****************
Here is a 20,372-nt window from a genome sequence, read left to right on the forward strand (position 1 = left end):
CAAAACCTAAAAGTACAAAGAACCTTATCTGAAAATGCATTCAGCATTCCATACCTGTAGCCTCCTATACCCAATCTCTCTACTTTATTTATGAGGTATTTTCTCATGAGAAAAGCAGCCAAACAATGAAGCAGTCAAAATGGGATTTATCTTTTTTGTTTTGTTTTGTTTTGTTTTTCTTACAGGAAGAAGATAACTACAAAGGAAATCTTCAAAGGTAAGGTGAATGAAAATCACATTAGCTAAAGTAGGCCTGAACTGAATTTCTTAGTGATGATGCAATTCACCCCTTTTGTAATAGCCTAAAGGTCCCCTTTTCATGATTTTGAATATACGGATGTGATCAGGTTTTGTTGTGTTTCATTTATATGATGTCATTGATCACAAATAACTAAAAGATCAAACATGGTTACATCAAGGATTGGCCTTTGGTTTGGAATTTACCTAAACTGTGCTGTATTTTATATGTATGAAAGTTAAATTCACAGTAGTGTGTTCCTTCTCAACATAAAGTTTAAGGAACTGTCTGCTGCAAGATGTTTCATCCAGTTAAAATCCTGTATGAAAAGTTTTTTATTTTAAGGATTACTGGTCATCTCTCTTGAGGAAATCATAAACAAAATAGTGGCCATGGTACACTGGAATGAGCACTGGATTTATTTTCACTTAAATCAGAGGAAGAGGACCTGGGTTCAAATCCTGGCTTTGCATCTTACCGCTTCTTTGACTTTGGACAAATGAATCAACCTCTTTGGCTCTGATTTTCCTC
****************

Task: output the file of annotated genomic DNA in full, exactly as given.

Here is a 20,372-nt window from a genome sequence, read left to right on the forward strand (position 1 = left end):
CAAAACCTAAAAGTACAAAGAACCTTATCTGAAAATGCATTCAGCATTCCATACCTGTAGCCTCCTATACCCAATCTCTCTACTTTATTTATGAGGTATTTTCTCATGAGAAAAGCAGCCAAACAATGAAGCAGTCAAAATGGGATTTATCTTTTTTGTTTTGTTTTGTTTTGTTTTTCTTACAGGAAGAAGATAACTACAAAGGAAATCTTCAAAGGTAAGGTGAATGAAAATCACATTAGCTAAAGTAGGCCTGAACTGAATTTCTTAGTGATGATGCAATTCACCCCTTTTGTAATAGCCTAAAGGTCCCCTTTTCATGATTTTGAATATACGGATGTGATCAGGTTTTGTTGTGTTTCATTTATATGATGTCATTGATCACAAATAACTAAAAGATCAAACATGGTTACATCAAGGATTGGCCTTTGGTTTGGAATTTACCTAAACTGTGCTGTATTTTATATGTATGAAAGTTAAATTCACAGTAGTGTGTTCCTTCTCAACATAAAGTTTAAGGAACTGTCTGCTGCAAGATGTTTCATCCAGTTAAAATCCTGTATGAAAAGTTTTTTATTTTAAGGATTACTGGTCATCTCTCTTGAGGAAATCATAAACAAAATAGTGGCCATGGTACACTGGAATGAGCACTGGATTTATTTTCACTTAAATCAGAGGAAGAGGACCTGGGTTCAAATCCTGGCTTTGCATCTTACCGCTTCTTTGACTTTGGACAAATGAATCAACCTCTTTGGCTCTGATTTTCCTC